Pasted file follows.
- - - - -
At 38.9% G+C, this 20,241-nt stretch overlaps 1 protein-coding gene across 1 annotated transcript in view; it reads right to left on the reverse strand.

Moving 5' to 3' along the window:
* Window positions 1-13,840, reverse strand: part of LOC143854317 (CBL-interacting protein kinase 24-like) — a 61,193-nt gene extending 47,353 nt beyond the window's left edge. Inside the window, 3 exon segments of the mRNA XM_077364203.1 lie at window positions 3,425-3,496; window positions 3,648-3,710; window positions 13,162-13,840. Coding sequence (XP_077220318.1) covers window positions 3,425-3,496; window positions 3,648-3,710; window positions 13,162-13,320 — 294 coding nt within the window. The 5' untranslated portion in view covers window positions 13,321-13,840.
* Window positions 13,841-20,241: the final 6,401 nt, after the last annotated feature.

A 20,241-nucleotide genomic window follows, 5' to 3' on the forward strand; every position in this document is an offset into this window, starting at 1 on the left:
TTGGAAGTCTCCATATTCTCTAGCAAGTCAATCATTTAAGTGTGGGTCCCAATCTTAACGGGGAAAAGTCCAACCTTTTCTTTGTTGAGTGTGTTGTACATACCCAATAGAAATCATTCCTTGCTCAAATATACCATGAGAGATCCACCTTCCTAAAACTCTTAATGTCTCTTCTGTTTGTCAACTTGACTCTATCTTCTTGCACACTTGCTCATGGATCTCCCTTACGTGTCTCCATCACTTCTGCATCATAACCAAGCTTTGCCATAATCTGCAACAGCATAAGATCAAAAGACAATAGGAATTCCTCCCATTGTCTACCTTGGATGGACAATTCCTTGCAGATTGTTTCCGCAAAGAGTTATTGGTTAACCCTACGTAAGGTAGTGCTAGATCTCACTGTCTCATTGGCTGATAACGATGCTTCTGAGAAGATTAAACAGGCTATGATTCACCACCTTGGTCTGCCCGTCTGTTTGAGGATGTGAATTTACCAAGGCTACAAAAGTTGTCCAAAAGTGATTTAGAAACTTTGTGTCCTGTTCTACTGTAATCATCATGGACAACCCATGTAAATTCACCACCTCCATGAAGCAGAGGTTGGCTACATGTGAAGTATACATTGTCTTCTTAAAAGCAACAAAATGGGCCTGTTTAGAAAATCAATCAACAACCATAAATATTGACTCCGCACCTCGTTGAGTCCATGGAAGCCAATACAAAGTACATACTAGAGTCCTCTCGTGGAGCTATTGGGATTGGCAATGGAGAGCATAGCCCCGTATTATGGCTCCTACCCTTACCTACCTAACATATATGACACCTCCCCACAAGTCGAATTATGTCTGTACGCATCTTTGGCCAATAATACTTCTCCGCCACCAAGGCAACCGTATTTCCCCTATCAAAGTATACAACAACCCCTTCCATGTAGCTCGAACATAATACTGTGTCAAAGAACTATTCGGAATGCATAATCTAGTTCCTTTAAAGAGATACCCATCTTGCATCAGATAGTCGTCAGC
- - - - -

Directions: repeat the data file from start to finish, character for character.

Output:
At 38.9% G+C, this 20,241-nt stretch overlaps 1 protein-coding gene across 1 annotated transcript in view; it reads right to left on the reverse strand.

Moving 5' to 3' along the window:
* Window positions 1-13,840, reverse strand: part of LOC143854317 (CBL-interacting protein kinase 24-like) — a 61,193-nt gene extending 47,353 nt beyond the window's left edge. Inside the window, 3 exon segments of the mRNA XM_077364203.1 lie at window positions 3,425-3,496; window positions 3,648-3,710; window positions 13,162-13,840. Coding sequence (XP_077220318.1) covers window positions 3,425-3,496; window positions 3,648-3,710; window positions 13,162-13,320 — 294 coding nt within the window. The 5' untranslated portion in view covers window positions 13,321-13,840.
* Window positions 13,841-20,241: the final 6,401 nt, after the last annotated feature.

A 20,241-nucleotide genomic window follows, 5' to 3' on the forward strand; every position in this document is an offset into this window, starting at 1 on the left:
TTGGAAGTCTCCATATTCTCTAGCAAGTCAATCATTTAAGTGTGGGTCCCAATCTTAACGGGGAAAAGTCCAACCTTTTCTTTGTTGAGTGTGTTGTACATACCCAATAGAAATCATTCCTTGCTCAAATATACCATGAGAGATCCACCTTCCTAAAACTCTTAATGTCTCTTCTGTTTGTCAACTTGACTCTATCTTCTTGCACACTTGCTCATGGATCTCCCTTACGTGTCTCCATCACTTCTGCATCATAACCAAGCTTTGCCATAATCTGCAACAGCATAAGATCAAAAGACAATAGGAATTCCTCCCATTGTCTACCTTGGATGGACAATTCCTTGCAGATTGTTTCCGCAAAGAGTTATTGGTTAACCCTACGTAAGGTAGTGCTAGATCTCACTGTCTCATTGGCTGATAACGATGCTTCTGAGAAGATTAAACAGGCTATGATTCACCACCTTGGTCTGCCCGTCTGTTTGAGGATGTGAATTTACCAAGGCTACAAAAGTTGTCCAAAAGTGATTTAGAAACTTTGTGTCCTGTTCTACTGTAATCATCATGGACAACCCATGTAAATTCACCACCTCCATGAAGCAGAGGTTGGCTACATGTGAAGTATACATTGTCTTCTTAAAAGCAACAAAATGGGCCTGTTTAGAAAATCAATCAACAACCATAAATATTGACTCCGCACCTCGTTGAGTCCATGGAAGCCAATACAAAGTACATACTAGAGTCCTCTCGTGGAGCTATTGGGATTGGCAATGGAGAGCATAGCCCCGTATTATGGCTCCTACCCTTACCTACCTAACATATATGACACCTCCCCACAAGTCGAATTATGTCTGTACGCATCTTTGGCCAATAATACTTCTCCGCCACCAAGGCAACCGTATTTCCCCTATCAAAGTATACAACAACCCCTTCCATGTAGCTCGAACATAATACTGTGTCAAAGAACTATTCGGAATGCATAATCTAGTTCCTTTAAAGAGATACCCATCTTGCATCAGATAGTCGTCAGC